Tekst: Øystein Vaglid
China’s One Child Policy was especially harmful to Chinese women due to a traditional preference for men. This failure enquires the necessity of traditions.
For centuries human survival has relied on the transmission of practical values. First through storytelling, then vivid art and finally an explotion of more complex mediums. It served as an important method of ensuring that future generations refrained from repeating the mistakes of the past. In this genre the shadowy figure Aesop has been credited with several of the most famous fables in existence. With them he educated the youth with simple stories laced with lessons such as the futility of envy, the edifying ability of love, and how the slow but steady wins the race. At the time (which were turbulent times), the success of the plodding was unquestionable; a single reckless move like climbing a tree could easily lead to a scratched arm, then an untreated wound, and finally, obtaining a dangerous disease. But today, most of us are not preoccupied with survival. In fact we are so removed from this notion that an entire epoch was dedicated to living recklessly (I am, of course, referring to the infamous YOLO trend). We live in a society where innovation is rewarded, where we praise those who blaze like meteors, where hot dogs can be hats and our imagination may run free. In such an age, are Aesop’s fables and the tradition they attempt to convey necessary? Does the story of the plodding tortoise actually preach stagnation?
«[…] the lack of approximately 35 million Chinese women who never got a chance.»
Obviously it must be mentioned that such a question is highly subjective, open-ended and unlikely to yield a satisfactory response. Still, it provokes an essential debate concerning where we stand as a society and in that spirit I will simply spark contemplation by introducing the subject.
Let’s consider a “for instance”. Following China’s adoption of the One-Child policy, the rate of female infanticide multiplied; a study found that 90 percent of aborted fetuses proceeding the introduction of the One-Child policy were female. This trend stems from a deeply rooted, centuries old Chinese tradition of male preference and is the perfect example of traditions clashing with modern times. When the custom was first introduced it was done so under different conditions from what most Chinese families find themselves in; people lived off the land, making men more valuable due to their dominant physical fitness (as to the accuracy of such a claim I refuse to comment).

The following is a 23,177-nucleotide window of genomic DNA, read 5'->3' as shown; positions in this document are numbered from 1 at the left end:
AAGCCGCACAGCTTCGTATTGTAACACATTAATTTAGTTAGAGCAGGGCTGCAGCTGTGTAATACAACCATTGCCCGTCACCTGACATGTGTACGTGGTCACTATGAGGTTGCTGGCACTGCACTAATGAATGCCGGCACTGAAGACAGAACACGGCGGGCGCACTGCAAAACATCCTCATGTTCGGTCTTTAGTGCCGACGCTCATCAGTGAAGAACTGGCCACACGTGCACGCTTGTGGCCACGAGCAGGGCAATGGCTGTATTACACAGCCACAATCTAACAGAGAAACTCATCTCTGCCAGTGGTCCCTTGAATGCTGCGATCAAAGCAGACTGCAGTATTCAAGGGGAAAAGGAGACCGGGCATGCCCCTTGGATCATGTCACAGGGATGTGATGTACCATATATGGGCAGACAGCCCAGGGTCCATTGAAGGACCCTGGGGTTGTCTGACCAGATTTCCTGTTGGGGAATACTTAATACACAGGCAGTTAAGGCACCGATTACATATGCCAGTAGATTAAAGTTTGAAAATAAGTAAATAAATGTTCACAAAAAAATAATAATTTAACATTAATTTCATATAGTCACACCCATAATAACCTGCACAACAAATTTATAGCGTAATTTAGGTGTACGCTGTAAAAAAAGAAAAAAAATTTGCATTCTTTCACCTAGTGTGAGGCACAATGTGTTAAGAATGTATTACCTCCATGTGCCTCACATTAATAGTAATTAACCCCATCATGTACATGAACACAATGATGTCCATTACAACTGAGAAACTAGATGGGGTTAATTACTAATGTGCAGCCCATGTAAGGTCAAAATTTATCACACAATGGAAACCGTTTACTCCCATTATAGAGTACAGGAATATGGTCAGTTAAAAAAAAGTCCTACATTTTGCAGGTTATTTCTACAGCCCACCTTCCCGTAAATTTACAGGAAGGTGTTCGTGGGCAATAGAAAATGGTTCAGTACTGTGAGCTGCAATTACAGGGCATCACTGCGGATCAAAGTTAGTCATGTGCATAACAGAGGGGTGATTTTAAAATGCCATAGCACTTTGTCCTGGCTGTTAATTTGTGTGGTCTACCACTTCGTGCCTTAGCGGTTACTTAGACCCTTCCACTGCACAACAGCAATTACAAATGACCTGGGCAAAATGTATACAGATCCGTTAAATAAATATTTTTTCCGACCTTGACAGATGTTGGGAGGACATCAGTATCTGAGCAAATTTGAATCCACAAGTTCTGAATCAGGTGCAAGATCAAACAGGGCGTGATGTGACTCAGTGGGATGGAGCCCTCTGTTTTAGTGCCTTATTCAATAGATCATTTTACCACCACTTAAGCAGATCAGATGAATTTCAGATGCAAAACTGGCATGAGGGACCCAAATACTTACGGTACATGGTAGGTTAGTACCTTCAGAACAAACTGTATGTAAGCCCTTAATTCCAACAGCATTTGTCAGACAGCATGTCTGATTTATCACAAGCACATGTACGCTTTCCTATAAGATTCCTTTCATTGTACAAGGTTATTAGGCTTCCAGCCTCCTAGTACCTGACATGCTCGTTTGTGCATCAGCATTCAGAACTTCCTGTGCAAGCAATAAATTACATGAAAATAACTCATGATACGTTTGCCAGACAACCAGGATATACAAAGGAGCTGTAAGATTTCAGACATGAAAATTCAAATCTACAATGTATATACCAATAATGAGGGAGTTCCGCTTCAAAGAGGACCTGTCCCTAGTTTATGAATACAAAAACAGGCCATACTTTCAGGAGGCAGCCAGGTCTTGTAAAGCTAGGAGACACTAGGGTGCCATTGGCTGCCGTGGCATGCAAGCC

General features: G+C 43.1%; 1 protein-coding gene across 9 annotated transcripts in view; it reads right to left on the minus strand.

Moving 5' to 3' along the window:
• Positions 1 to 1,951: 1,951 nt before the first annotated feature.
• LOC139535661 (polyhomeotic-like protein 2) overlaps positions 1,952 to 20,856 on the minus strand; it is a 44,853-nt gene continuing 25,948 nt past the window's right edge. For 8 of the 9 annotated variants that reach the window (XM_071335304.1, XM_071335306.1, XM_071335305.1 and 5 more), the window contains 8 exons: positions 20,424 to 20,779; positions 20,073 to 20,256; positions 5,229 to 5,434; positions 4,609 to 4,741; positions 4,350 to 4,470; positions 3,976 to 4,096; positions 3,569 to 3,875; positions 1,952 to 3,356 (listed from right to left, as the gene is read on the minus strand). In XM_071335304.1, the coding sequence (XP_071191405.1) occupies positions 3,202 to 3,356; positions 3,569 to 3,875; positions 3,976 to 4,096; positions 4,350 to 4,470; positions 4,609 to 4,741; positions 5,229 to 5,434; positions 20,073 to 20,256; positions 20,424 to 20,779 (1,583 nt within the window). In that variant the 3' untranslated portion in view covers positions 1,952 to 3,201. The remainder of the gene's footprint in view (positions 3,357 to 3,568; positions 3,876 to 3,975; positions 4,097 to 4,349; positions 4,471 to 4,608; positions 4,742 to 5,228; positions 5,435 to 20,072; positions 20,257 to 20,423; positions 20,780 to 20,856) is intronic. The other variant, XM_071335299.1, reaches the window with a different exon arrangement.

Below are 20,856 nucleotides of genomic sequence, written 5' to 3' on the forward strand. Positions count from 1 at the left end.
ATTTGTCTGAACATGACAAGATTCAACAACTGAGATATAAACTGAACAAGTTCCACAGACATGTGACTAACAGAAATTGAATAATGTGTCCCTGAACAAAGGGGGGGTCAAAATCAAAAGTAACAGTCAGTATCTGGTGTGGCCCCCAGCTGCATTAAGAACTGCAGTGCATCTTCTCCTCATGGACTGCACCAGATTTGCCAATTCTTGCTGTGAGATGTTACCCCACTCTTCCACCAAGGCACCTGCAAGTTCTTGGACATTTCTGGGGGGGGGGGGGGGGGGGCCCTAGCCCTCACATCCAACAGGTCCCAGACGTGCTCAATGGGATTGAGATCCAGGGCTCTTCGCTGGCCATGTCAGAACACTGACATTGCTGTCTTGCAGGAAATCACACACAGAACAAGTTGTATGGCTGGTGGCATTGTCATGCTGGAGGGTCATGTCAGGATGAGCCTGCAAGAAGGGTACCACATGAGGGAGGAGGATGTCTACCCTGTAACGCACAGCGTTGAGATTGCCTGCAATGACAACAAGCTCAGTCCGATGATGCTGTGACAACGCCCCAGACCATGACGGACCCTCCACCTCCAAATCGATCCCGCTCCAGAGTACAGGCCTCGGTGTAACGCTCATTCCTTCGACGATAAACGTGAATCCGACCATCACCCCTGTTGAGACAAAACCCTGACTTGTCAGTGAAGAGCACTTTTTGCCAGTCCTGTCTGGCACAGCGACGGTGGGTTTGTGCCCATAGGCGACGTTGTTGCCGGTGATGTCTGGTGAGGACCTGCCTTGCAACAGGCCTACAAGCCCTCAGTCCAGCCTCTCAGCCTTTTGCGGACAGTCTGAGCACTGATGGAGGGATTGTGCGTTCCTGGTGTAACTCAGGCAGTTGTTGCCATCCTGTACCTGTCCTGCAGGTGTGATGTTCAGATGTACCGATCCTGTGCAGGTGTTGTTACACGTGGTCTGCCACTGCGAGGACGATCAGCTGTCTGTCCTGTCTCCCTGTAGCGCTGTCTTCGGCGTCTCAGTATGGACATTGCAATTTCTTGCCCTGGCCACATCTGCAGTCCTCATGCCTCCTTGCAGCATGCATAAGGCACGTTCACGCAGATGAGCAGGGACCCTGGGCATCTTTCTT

Today, only a small portion of the Chinese population occupy jobs requiring raw physical strength. Any logical individual would then conclude that the playing field has thusly been leveled. However, the shift has changed the dynamic further by placing the advantage with the women. Several rigorous studies (hotly debated and denied by sour men) conclude that females are, on average, more reliable and efficient employees, better suited for managing positions and more likely to work longer days. Left with such findings it seems illogical that men are still prioritized; if anything the Chinese population should prioritize females.
«Traditions´ failure to provide adequate and relevant schooling to new generations is the reason why they are losing footing in our society.»
Now, some brave souls claim that families prioritize men due to their inherent advantages within society (receiving higher pay and greater benefits). I will admit that this assumption provides an explanation for the mistakes prioritization apparent in Chinese society but it sprouts from false claims. It seems obvious that a child with higher financial gain is more likely to shed earnings to needy parents but in fact the difference lies in gender. Parents have more to gain by fostering daughters because they return home and care financially and emotionally at greater rates than men. Again the tradition proves to be inefficient, unintuitive and just plain harmful. In fact, it´s estimated impact is the lack of approximately 35 million Chinese women who never got a chance. Such a void has in turn doomed a large portion of Chinese men to isolation and to die alone, and has forced the Chinese government to prepare for increasing levels of social instability and sexual violence.
Traditions’ failure to provide adequate and relevant schooling to new generations is the reason why they are losing footing in our society. My generation is aware that change is everything. Finding new ways to live and achieve success is what defines this golden age of entrepreneurship. The bonds between families are weakened and people are embracing individualism. Many see this as worrisome, but maybe we should embrace it. One of the reasons why we are currently bombarded by revolutionary ideas and technologies is that we are confidently eliminating groupthink.
Currently, there are a myriad of sexual orientations capable of shattering traditions (trust me; I have doggedly, and in vain, attempted to explain transsexuality and polygamy to a friend´s grandmother, and was met with a swift denial and a slap on the head for suggesting such a ludicrous thought.) That means that millions of people are now able to live honestly and comfortably regarding their sexuality. All over the world traditions are fading, and maybe that´s a good thing.